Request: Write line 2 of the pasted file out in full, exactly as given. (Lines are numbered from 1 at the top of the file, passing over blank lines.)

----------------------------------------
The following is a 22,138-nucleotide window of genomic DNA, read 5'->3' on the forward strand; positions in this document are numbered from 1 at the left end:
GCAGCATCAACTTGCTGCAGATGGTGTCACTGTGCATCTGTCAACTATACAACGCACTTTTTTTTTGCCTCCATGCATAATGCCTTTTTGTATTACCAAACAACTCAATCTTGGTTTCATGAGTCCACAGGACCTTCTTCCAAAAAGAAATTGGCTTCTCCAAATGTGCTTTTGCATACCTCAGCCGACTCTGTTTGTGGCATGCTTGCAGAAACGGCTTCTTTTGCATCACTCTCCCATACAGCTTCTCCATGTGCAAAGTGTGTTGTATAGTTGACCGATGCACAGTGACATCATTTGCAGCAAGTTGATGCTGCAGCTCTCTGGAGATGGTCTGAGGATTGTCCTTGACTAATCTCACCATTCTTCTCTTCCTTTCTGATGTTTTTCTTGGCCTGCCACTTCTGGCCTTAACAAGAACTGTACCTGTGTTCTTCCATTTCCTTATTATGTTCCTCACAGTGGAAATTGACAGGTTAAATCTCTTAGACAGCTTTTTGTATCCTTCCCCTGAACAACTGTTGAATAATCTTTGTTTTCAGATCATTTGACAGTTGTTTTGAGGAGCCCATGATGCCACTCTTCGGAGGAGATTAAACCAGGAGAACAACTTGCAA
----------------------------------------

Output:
GCAGCATCAACTTGCTGCAGATGGTGTCACTGTGCATCTGTCAACTATACAACGCACTTTTTTTTTGCCTCCATGCATAATGCCTTTTTGTATTACCAAACAACTCAATCTTGGTTTCATGAGTCCACAGGACCTTCTTCCAAAAAGAAATTGGCTTCTCCAAATGTGCTTTTGCATACCTCAGCCGACTCTGTTTGTGGCATGCTTGCAGAAACGGCTTCTTTTGCATCACTCTCCCATACAGCTTCTCCATGTGCAAAGTGTGTTGTATAGTTGACCGATGCACAGTGACATCATTTGCAGCAAGTTGATGCTGCAGCTCTCTGGAGATGGTCTGAGGATTGTCCTTGACTAATCTCACCATTCTTCTCTTCCTTTCTGATGTTTTTCTTGGCCTGCCACTTCTGGCCTTAACAAGAACTGTACCTGTGTTCTTCCATTTCCTTATTATGTTCCTCACAGTGGAAATTGACAGGTTAAATCTCTTAGACAGCTTTTTGTATCCTTCCCCTGAACAACTGTTGAATAATCTTTGTTTTCAGATCATTTGACAGTTGTTTTGAGGAGCCCATGATGCCACTCTTCGGAGGAGATTAAACCAGGAGAACAACTTGCAA